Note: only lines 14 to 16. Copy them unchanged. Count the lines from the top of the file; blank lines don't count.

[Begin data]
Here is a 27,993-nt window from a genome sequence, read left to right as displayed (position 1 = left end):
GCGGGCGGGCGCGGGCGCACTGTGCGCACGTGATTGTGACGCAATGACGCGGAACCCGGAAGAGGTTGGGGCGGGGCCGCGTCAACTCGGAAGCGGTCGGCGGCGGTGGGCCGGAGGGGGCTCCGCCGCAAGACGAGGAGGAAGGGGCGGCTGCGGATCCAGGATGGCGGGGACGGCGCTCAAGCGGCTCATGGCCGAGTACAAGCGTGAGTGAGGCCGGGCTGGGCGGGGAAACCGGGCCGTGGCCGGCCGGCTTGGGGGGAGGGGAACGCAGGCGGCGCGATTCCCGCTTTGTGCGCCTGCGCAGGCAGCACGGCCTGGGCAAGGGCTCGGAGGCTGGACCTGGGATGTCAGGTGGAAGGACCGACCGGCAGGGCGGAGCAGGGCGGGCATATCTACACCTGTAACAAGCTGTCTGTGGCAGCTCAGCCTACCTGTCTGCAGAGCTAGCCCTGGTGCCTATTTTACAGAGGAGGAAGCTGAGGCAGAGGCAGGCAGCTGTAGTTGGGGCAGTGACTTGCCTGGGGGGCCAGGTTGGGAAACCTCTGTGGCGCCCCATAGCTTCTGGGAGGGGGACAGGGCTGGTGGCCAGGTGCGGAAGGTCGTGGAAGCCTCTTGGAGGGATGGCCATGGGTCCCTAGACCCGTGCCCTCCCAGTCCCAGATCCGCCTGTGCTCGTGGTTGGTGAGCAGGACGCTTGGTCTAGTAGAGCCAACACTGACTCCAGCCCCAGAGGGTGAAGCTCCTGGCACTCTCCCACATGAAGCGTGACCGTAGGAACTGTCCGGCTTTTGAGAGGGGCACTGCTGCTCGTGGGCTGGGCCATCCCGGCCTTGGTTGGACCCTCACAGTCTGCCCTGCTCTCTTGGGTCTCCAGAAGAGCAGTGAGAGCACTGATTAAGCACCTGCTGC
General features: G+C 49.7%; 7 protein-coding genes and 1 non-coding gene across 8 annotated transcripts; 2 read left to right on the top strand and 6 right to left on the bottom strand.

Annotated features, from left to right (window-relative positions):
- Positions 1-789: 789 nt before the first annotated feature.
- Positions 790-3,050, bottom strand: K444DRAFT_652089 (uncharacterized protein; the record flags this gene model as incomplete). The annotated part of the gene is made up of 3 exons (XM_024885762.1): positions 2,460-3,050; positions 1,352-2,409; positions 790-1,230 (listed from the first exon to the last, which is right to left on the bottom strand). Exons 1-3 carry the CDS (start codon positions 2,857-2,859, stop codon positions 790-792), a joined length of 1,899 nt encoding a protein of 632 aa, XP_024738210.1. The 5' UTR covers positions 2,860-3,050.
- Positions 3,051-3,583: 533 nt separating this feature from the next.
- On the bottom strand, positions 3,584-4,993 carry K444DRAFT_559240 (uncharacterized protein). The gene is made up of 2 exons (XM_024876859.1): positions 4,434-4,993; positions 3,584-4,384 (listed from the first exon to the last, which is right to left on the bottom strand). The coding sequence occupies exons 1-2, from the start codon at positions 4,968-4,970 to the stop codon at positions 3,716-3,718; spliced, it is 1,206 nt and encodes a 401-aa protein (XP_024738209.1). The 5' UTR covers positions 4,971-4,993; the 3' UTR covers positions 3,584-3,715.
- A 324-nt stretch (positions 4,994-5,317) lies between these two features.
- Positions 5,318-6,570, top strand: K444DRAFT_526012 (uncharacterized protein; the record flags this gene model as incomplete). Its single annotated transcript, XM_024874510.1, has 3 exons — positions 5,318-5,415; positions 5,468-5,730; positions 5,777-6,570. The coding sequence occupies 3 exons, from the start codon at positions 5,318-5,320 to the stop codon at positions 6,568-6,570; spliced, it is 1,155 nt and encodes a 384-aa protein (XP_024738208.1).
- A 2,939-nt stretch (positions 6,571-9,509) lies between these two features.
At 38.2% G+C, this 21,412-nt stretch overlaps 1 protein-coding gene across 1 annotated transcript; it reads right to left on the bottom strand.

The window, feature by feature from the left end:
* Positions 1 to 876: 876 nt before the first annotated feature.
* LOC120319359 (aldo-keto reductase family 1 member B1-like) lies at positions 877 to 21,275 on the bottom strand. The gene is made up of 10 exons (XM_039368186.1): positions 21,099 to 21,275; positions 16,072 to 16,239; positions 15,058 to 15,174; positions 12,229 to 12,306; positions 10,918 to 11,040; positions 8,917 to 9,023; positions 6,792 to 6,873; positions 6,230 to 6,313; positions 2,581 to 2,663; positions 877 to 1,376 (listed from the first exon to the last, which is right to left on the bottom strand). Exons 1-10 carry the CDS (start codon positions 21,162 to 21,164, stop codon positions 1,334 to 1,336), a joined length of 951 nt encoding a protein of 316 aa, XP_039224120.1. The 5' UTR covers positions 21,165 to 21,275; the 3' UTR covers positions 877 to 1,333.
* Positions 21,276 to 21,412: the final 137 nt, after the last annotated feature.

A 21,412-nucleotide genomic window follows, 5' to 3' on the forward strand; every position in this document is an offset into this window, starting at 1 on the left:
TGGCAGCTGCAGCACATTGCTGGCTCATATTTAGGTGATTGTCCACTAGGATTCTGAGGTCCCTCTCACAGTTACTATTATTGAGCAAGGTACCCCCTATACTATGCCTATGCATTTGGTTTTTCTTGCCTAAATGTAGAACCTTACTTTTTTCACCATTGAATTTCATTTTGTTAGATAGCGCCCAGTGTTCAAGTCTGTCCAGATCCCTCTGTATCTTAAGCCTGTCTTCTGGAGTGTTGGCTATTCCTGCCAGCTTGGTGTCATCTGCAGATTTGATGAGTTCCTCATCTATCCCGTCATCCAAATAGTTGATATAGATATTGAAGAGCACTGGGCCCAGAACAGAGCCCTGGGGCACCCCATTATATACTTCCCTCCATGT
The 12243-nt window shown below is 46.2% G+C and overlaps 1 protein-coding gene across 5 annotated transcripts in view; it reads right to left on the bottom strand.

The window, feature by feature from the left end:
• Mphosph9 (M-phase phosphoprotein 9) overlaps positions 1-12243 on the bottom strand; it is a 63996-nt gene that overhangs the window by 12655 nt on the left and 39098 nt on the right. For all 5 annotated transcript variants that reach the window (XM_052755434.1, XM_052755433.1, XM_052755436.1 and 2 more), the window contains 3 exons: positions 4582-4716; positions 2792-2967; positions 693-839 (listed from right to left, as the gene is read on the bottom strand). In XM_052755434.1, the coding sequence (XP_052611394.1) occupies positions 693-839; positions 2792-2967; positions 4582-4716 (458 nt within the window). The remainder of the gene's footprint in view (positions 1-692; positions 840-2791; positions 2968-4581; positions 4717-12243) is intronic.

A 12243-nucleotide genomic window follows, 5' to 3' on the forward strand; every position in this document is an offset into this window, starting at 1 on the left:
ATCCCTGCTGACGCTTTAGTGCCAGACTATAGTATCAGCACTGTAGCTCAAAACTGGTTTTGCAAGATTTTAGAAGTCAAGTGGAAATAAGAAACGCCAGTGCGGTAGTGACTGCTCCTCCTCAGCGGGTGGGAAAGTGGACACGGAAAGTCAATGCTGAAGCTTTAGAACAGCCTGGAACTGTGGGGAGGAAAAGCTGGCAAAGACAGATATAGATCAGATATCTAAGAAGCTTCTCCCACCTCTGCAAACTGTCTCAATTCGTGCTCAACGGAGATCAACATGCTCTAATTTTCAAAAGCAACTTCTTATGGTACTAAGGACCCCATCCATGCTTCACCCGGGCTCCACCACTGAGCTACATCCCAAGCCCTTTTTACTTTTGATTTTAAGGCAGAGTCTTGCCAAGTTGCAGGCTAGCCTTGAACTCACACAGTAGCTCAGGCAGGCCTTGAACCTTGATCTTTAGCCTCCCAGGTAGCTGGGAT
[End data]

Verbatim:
* Positions 1 to 876: 876 nt before the first annotated feature.
* LOC120319359 (aldo-keto reductase family 1 member B1-like) lies at positions 877 to 21,275 on the bottom strand. The gene is made up of 10 exons (XM_039368186.1): positions 21,099 to 21,275; positions 16,072 to 16,239; positions 15,058 to 15,174; positions 12,229 to 12,306; positions 10,918 to 11,040; positions 8,917 to 9,023; positions 6,792 to 6,873; positions 6,230 to 6,313; positions 2,581 to 2,663; positions 877 to 1,376 (listed from the first exon to the last, which is right to left on the bottom strand). Exons 1-10 carry the CDS (start codon positions 21,162 to 21,164, stop codon positions 1,334 to 1,336), a joined length of 951 nt encoding a protein of 316 aa, XP_039224120.1. The 5' UTR covers positions 21,165 to 21,275; the 3' UTR covers positions 877 to 1,333.
* Positions 21,276 to 21,412: the final 137 nt, after the last annotated feature.